This is the final workshop of a three-year initiative, funded by The Henry Luce Foundation, titled “China Made: Asian Infrastructures and the ‘China Model’ of Development.” It will be co-hosted by the Center for Asian Studies at the University of Colorado Boulder, the Asia Research Institute at the National University of Singapore, and the Asian Institute at the University of Toronto.
Darren Byler | Postdoctoral Fellow, Center for Asian Studies, University of Colorado Boulder
Tim Oakes | Professor of Geography, University of Colorado Boulder
Yang Yang | Postdoctoral Fellow, Asia Research Institute, National University Singapore
Tim Bunnell | Professor of Geography, Asia Research Institute, National University of Singapore
Rachel Silvey | Professor of Geography, University of Toronto
AbdouMaliq Simone | Professor of Sociology, University of Sheffield
The workshop will bring together scholars from different fields in the social sciences and humanities to discuss contemporary Chinese infrastructure development in Southeast Asia. By placing empirically grounded research projects in conversation with theoretical work on materiality and techno-politics, the workshop will center on the lived experience of infrastructure built through public and private Chinese development initiatives and investments. The workshop starts from the assumption that the domestic “China Model” of economic and political development centers on infrastructure: the construction of roads, dams, electric grids, pipelines, airports and cities. Over the past two decades this has been extended further into social life through digital infrastructures, surveillance and media systems, transportation platforms, logistics systems, and the commercial infrastructures of brands and franchises. Taken together these infrastructural systems extend particular logics and shape life experience in deeply felt ways. The goal of this workshop is thus to examine how Chinese infrastructures transform the social worlds and natural landscapes that they encounter as they move beyond China into Southeast Asia—often framed as the first segment of the Belt and Road Initiative—and how these infrastructures, are in turn, transformed by that transferal.
The workshop will focus on fine-grained investigations of Chinese infrastructures in Southeast Asia, including the political, social, cultural, spatial, and environmental dimensions of infrastructure planning, construction, and use. By way of such an approach, the workshop aims to provide rich ethnographic studies and empirically rigorous projects that problematize the China model of development as well as assumptions regarding its effects. In doing this the workshop will seek to show that Chinese infrastructure development is shaped by more than China’s geopolitical ambitions, desires for market expansion, and the need for a spatial fix for Chinese surplus capital. It may, for example, demonstrate that infrastructures, thought of as a complex assemblages with particular dispositions, can also produce their own logics, propulsions and power over life. The workshop strives to produce new synergies across disciplines and areas of research, while intervening in critical theoretical discussions of infrastructure in social science and humanities scholarship in and outside of China and Southeast Asian Studies.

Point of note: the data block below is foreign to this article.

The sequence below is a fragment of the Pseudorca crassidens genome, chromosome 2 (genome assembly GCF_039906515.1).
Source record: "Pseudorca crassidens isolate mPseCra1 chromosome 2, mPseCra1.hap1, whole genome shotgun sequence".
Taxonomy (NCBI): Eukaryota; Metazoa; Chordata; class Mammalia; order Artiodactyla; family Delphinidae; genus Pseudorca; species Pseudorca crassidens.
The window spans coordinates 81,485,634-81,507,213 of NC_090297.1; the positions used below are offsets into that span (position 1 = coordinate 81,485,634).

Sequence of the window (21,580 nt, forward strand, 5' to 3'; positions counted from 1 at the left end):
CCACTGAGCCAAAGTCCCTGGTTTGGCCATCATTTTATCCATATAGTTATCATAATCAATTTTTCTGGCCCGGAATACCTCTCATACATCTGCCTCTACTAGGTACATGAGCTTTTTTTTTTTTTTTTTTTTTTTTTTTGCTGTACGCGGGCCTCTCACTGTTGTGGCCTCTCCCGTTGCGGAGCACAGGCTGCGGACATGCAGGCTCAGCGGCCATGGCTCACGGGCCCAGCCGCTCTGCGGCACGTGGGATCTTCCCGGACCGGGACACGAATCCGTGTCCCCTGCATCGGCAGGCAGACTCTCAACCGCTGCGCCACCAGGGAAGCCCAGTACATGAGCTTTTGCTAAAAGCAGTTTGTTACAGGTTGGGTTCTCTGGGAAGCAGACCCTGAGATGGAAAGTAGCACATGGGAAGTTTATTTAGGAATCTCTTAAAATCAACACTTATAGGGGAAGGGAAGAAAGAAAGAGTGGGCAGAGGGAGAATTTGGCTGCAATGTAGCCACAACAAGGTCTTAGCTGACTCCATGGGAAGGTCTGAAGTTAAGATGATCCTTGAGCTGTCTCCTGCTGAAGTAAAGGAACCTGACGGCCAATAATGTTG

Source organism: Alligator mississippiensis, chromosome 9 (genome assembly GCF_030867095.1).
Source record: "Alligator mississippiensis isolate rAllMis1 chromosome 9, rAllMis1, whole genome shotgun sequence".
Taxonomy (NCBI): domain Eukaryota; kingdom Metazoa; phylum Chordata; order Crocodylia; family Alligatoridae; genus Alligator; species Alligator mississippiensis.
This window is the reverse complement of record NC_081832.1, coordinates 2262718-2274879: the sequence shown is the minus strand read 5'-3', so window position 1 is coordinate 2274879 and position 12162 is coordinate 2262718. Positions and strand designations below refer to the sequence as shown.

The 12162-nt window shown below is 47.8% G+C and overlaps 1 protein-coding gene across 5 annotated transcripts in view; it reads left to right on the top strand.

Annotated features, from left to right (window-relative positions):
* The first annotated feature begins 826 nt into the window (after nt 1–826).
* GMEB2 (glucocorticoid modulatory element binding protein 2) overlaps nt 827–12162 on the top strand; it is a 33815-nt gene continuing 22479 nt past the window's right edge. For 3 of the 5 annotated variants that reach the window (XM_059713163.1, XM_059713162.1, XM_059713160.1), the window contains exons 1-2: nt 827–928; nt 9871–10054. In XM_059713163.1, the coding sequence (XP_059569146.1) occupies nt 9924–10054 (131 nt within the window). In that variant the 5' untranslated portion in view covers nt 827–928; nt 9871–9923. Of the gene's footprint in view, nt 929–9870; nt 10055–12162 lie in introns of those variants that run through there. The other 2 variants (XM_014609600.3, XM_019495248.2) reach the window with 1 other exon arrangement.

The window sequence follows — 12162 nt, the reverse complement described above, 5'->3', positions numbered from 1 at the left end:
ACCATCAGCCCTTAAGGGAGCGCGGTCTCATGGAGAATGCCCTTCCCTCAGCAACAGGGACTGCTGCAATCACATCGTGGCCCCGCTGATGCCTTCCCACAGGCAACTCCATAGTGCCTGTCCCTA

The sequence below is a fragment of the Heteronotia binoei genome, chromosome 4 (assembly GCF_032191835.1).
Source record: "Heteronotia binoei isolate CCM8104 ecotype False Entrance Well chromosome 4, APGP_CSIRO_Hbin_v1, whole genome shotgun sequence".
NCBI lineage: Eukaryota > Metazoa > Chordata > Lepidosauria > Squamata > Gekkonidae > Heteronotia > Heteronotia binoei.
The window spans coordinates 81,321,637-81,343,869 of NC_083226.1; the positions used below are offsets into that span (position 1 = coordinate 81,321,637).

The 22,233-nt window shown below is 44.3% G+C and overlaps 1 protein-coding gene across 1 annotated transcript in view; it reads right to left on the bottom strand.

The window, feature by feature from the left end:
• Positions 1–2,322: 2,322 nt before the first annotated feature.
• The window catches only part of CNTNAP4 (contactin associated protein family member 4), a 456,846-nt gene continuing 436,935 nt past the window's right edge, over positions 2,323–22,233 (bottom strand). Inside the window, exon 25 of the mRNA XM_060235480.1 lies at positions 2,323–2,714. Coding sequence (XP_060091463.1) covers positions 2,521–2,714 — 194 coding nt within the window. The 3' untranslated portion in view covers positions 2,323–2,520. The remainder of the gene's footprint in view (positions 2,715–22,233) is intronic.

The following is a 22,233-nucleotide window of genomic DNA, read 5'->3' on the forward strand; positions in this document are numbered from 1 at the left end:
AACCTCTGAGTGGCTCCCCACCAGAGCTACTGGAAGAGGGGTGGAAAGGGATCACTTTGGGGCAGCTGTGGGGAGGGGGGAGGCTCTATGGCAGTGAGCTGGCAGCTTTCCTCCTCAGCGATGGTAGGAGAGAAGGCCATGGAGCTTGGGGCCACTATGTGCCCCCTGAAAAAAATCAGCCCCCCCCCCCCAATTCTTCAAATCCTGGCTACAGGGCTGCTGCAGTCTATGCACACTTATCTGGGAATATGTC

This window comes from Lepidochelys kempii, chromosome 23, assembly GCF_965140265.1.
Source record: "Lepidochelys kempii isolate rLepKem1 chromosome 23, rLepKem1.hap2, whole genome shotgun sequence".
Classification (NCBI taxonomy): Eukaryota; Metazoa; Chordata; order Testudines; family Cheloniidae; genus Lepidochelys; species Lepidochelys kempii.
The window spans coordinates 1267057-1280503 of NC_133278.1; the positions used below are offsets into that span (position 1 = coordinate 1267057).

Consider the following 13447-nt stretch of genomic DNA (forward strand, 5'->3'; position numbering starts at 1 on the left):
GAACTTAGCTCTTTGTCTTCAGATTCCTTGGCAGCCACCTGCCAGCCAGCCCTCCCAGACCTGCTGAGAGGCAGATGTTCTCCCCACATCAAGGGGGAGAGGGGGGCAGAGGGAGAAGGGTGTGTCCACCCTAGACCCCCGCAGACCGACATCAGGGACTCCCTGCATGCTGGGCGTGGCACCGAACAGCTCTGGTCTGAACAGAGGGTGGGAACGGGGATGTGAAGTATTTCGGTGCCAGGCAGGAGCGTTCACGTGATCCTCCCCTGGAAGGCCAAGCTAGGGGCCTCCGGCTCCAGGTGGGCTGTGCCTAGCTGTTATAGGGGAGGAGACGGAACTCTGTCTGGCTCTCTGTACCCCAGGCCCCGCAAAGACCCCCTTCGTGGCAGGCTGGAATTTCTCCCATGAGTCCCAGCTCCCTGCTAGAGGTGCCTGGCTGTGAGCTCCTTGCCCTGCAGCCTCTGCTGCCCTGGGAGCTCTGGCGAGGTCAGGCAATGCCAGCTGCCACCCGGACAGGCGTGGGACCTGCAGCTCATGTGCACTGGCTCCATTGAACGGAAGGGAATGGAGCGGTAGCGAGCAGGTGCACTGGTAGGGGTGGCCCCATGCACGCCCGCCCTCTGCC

We invite paper proposals that focus on the lived experience of infrastructures in Southeast Asia, particularly in the fields of geography, anthropology, science technology and society studies, history of technology, and urban studies. We seek papers that take seriously the agentive role of material systems while at the same time highlighting the role of human experience within them. We are particularly interested in papers that foreground the way power relations are shaped by techno-political systems in specific research contexts. Who benefits from China-made infrastructure systems? How is power distributed or consolidated by them? What types of circulation do they promote and restrict? How are forms of labor, movement and social organization transformed by them? And finally, what happens to the China model of development when it moves into both liberal and illiberal spaces?
Key domains of interest are:
- The role of Chinese infrastructure in urban and rural transformation
- The role of Chinese infrastructure in changing labor regimes and forms of production and consumption
- The effects of Chinese infrastructure development on ecological systems
- The effects of Chinese infrastructure in transforming social norms and shaping economic and political standards
- The way communities and local institutions use Chinese infrastructures in unintended ways
- The emergence of social movements related to Chinese infrastructure development
SUBMISSION OF PROPOSALS
Submissions should include a title, abstract of no more than 250 words, a brief biography including name, institutional affiliation, email contact, and country travelling from. Please submit your proposal using the provided template (found on the event listing at https://ari.nus.edu.sg/events/3cmw/) to Darren Byler at firstname.lastname@example.org by 9 October 2020.
Accepted applicants will be notified by 30 October and be provided a subsidy for a round-trip economy-class airfare to Singapore, accommodation, and some meals (one author per paper). Paper presenters will be required to submit an extended abstract of 800-1,000 by 1 February 2021 and final draft paper of 5,000-8,000 words by 19 April 2021.
COVID-19 related note: We intend to hold this workshop on location in Singapore, but under some circumstances remote participation may also be a possibility. Should travel to Singapore be impossible due to the virus, we plan to proceed with the workshop held remotely.
Ms Sharon Ong